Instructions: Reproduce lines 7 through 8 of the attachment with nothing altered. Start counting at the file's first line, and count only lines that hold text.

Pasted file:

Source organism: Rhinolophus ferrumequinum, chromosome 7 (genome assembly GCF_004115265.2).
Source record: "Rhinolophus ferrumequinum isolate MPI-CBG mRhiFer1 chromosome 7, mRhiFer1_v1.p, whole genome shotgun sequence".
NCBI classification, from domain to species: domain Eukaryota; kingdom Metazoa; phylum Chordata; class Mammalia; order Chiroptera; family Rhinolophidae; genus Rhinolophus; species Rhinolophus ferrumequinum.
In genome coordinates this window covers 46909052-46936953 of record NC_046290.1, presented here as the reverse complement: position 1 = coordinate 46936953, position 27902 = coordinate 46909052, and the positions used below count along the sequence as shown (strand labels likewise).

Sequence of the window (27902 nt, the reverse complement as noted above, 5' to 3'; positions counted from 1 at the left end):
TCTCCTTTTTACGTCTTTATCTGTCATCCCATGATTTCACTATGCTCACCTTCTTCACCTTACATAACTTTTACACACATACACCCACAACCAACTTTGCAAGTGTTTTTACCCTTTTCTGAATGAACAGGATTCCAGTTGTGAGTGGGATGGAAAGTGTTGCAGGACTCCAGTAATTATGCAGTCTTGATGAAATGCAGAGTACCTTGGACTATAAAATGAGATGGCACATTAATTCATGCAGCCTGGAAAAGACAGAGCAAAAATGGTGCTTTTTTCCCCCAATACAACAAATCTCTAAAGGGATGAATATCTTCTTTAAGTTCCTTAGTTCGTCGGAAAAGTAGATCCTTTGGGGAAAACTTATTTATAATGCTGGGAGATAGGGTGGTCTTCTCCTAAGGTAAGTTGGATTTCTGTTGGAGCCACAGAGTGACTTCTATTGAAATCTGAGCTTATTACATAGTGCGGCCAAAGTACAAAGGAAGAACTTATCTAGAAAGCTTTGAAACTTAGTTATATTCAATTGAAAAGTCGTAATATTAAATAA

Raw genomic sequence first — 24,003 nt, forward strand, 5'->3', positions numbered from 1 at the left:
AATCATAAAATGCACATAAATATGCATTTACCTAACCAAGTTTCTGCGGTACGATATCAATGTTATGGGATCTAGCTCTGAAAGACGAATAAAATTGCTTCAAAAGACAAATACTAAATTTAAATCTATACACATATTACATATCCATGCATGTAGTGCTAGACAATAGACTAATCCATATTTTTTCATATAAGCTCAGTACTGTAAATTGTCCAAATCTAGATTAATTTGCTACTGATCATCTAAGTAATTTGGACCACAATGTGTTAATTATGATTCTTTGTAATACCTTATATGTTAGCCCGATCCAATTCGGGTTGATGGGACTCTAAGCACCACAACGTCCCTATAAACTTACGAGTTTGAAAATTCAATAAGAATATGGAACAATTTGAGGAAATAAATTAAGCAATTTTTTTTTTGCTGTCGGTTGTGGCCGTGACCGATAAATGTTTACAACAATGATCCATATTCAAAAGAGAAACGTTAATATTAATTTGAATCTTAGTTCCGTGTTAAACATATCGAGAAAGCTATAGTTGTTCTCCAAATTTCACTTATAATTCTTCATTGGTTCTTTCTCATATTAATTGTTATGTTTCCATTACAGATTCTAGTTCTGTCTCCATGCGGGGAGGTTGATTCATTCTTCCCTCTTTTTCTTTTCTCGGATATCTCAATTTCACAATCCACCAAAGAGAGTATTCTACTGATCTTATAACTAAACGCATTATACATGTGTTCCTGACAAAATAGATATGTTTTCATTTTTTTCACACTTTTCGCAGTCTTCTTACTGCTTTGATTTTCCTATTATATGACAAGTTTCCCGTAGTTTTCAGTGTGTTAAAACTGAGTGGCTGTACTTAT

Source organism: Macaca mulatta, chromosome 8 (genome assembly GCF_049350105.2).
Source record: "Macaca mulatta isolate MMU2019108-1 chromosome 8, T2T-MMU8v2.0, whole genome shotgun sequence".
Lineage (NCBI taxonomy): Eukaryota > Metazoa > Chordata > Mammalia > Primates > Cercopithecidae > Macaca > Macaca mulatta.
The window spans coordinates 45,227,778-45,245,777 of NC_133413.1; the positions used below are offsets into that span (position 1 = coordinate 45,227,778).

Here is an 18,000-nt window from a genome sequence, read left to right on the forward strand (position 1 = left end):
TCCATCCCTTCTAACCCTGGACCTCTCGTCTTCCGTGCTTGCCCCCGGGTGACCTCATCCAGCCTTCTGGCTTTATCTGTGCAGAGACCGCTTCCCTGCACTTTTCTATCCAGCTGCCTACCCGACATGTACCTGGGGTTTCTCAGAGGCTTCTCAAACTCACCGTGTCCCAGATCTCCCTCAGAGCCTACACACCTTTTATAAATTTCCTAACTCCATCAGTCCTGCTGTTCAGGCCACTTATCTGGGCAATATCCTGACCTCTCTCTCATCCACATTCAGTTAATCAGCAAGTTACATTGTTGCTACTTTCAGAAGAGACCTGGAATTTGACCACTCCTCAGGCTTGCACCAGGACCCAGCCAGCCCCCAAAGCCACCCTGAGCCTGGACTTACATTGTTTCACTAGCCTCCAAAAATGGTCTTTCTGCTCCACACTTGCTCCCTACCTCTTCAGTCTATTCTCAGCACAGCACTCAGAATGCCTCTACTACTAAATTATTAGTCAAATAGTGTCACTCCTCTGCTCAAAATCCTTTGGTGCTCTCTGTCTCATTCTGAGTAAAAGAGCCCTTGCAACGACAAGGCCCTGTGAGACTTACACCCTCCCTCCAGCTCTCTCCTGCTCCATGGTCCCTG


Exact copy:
Raw genomic sequence first — 24,003 nt, forward strand, 5'->3', positions numbered from 1 at the left:
AATCATAAAATGCACATAAATATGCATTTACCTAACCAAGTTTCTGCGGTACGATATCAATGTTATGGGATCTAGCTCTGAAAGACGAATAAAATTGCTTCAAAAGACAAATACTAAATTTAAATCTATACACATATTACATATCCATGCATGTAGTGCTAGACAATAGACTAATCCATATTTTTTCATATAAGCTCAGTACTGTAAATTGTCCAAATCTAGATTAATTTGCTACTGATCATCTAAGTAATTTGGACCACAATGTGTTAATTATGATTCTTTGTAATACCTTATATGTTAGCCCGATCCAATTCGGGTTGATGGGACTCTAAGCACCACAACGTCCCTATAAACTTACGAGTTTGAAAATTCAATAAGAATATGGAACAATTTGAGGAAATAAATTAAGCAATTTTTTTTTTGCTGTCGGTTGTGGCCGTGACCGATAAATGTTTACAACAATGATCCATATTCAAAAGAGAAACGTTAATATTAATTTGAATCTTAGTTCCGTGTTAAACATATCGAGAAAGCTATAGTTGTTCTCCAAATTTCACTTATAATTCTTCATTGGTTCTTTCTCATATTAATTGTTATGTTTCCATTACAGATTCTAGTTCTGTCTCCATGCGGGGAGGTTGATTCATTCTTCCCTCTTTTTCTTTTCTCGGATATCTCAATTTCACAATCCACCAAAGAGAGTATTCTACTGATCTTATAACTAAACGCATTATACATGTGTTCCTGACAAAATAGATATGTTTTCATTTTTTTCACACTTTTCGCAGTCTTCTTACTGCTTTGATTTTCCTATTATATGACAAGTTTCCCGTAGTTTTCAGTGTGTTAAAACTGAGTGGCTGTACTTAT